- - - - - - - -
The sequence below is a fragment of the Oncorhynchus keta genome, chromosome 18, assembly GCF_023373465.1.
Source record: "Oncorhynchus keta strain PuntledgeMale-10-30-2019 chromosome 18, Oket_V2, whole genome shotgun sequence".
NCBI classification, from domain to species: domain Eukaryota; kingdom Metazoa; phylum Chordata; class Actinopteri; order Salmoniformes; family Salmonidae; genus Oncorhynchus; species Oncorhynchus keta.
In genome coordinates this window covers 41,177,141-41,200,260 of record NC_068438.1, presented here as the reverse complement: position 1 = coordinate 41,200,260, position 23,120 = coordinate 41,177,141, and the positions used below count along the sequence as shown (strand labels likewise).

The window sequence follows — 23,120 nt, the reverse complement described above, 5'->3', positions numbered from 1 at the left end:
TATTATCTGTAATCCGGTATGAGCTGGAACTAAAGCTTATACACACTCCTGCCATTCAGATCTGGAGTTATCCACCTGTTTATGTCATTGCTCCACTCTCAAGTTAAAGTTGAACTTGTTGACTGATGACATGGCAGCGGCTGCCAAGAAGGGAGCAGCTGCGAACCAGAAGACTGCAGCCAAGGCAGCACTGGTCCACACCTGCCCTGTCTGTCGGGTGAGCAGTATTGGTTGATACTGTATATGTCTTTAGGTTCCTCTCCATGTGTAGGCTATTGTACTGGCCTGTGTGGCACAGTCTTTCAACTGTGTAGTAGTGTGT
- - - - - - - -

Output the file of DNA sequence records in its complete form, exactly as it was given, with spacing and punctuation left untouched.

The sequence below is a fragment of the Oncorhynchus keta genome, chromosome 18, assembly GCF_023373465.1.
Source record: "Oncorhynchus keta strain PuntledgeMale-10-30-2019 chromosome 18, Oket_V2, whole genome shotgun sequence".
NCBI classification, from domain to species: domain Eukaryota; kingdom Metazoa; phylum Chordata; class Actinopteri; order Salmoniformes; family Salmonidae; genus Oncorhynchus; species Oncorhynchus keta.
In genome coordinates this window covers 41,177,141-41,200,260 of record NC_068438.1, presented here as the reverse complement: position 1 = coordinate 41,200,260, position 23,120 = coordinate 41,177,141, and the positions used below count along the sequence as shown (strand labels likewise).

The window sequence follows — 23,120 nt, the reverse complement described above, 5'->3', positions numbered from 1 at the left end:
TATTATCTGTAATCCGGTATGAGCTGGAACTAAAGCTTATACACACTCCTGCCATTCAGATCTGGAGTTATCCACCTGTTTATGTCATTGCTCCACTCTCAAGTTAAAGTTGAACTTGTTGACTGATGACATGGCAGCGGCTGCCAAGAAGGGAGCAGCTGCGAACCAGAAGACTGCAGCCAAGGCAGCACTGGTCCACACCTGCCCTGTCTGTCGGGTGAGCAGTATTGGTTGATACTGTATATGTCTTTAGGTTCCTCTCCATGTGTAGGCTATTGTACTGGCCTGTGTGGCACAGTCTTTCAACTGTGTAGTAGTGTGT